- May 1, 2022
- Posted by: Stratford Team
- Category: Economy
It’s a tectonic shift, that risks splitting the world into two distinct economic blocs, which could very easily become increasingly hostile to one another. Prior to this war, the Covid lockdown had already damaged the world economy to a far greater extent than the 2008 global financial crisis.
Global GDP shrank an astonishing 3.5pc during 2020, according to the International Monetary Fund, more than twice the 1.7pc contraction in 2009. There was a sharp 6.1pc global GDP bounce back in 2021 – as post-lockdown demand exploded. But ongoing supply chain issues, including Covid-related staff shortages and a lack of vital components, caused prices to surge.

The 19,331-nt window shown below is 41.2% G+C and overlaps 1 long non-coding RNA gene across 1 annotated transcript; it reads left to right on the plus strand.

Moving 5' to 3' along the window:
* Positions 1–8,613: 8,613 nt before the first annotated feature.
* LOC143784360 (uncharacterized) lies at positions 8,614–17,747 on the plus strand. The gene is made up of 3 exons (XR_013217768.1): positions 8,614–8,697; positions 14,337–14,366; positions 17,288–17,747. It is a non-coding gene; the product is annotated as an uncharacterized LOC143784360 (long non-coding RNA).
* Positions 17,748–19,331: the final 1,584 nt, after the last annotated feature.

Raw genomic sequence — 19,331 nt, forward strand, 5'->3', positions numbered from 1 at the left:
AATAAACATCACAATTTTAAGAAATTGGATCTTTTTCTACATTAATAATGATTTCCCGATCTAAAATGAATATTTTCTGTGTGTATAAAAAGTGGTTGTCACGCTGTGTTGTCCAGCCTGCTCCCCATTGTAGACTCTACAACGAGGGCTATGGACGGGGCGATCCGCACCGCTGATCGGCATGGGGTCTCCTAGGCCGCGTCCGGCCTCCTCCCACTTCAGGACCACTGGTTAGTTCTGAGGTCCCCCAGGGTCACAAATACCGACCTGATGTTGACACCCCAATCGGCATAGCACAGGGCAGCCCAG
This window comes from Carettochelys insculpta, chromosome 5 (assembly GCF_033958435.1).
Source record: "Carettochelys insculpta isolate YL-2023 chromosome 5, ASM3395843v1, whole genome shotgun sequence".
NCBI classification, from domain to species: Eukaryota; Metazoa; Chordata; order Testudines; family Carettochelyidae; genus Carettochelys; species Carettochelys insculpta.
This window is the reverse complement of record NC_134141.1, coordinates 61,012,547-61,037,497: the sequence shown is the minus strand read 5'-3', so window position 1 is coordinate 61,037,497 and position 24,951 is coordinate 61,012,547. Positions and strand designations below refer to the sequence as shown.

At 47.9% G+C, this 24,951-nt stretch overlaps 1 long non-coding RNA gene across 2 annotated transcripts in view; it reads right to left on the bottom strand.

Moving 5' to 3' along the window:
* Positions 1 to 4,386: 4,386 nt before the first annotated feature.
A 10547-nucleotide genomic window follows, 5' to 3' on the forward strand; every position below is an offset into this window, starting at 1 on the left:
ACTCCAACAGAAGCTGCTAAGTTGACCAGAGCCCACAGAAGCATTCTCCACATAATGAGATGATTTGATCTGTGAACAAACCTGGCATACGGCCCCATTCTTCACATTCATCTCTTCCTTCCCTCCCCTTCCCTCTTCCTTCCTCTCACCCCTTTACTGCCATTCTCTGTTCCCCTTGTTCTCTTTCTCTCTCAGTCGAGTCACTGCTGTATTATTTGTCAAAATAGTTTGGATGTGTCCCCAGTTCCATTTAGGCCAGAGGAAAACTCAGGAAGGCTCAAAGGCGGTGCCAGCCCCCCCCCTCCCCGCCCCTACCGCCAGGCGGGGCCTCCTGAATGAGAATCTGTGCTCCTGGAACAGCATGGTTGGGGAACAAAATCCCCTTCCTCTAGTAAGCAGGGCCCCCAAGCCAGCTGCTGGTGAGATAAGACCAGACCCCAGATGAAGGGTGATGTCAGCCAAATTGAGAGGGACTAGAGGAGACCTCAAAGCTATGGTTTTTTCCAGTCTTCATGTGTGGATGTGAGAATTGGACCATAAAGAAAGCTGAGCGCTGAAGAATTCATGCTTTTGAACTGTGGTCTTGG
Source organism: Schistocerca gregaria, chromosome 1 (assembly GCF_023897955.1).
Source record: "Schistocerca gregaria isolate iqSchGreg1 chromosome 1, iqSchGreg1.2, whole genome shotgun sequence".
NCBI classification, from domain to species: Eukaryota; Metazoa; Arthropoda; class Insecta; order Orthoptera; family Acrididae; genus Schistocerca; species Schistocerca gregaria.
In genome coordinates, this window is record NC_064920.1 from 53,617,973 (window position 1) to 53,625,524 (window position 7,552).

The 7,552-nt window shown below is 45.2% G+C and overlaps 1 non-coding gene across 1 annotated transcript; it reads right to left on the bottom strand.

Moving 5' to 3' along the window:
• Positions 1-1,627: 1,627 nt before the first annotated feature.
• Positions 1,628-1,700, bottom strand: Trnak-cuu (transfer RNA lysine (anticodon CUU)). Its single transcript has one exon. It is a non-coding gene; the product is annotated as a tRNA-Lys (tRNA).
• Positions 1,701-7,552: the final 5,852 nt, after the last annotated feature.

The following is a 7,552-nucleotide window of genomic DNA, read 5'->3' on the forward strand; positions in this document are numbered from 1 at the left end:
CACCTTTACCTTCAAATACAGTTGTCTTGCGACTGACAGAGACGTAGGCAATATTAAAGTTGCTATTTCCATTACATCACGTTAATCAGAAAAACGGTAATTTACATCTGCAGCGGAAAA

In January 2022, the month before conflict in Ukraine erupted, inflation in both the UK and US was already at a 30-year high. This war has, of course, driven both fuel and food prices up even more, seriously intensifying the cost-of-living crisis, not least in energy-importing Western nations.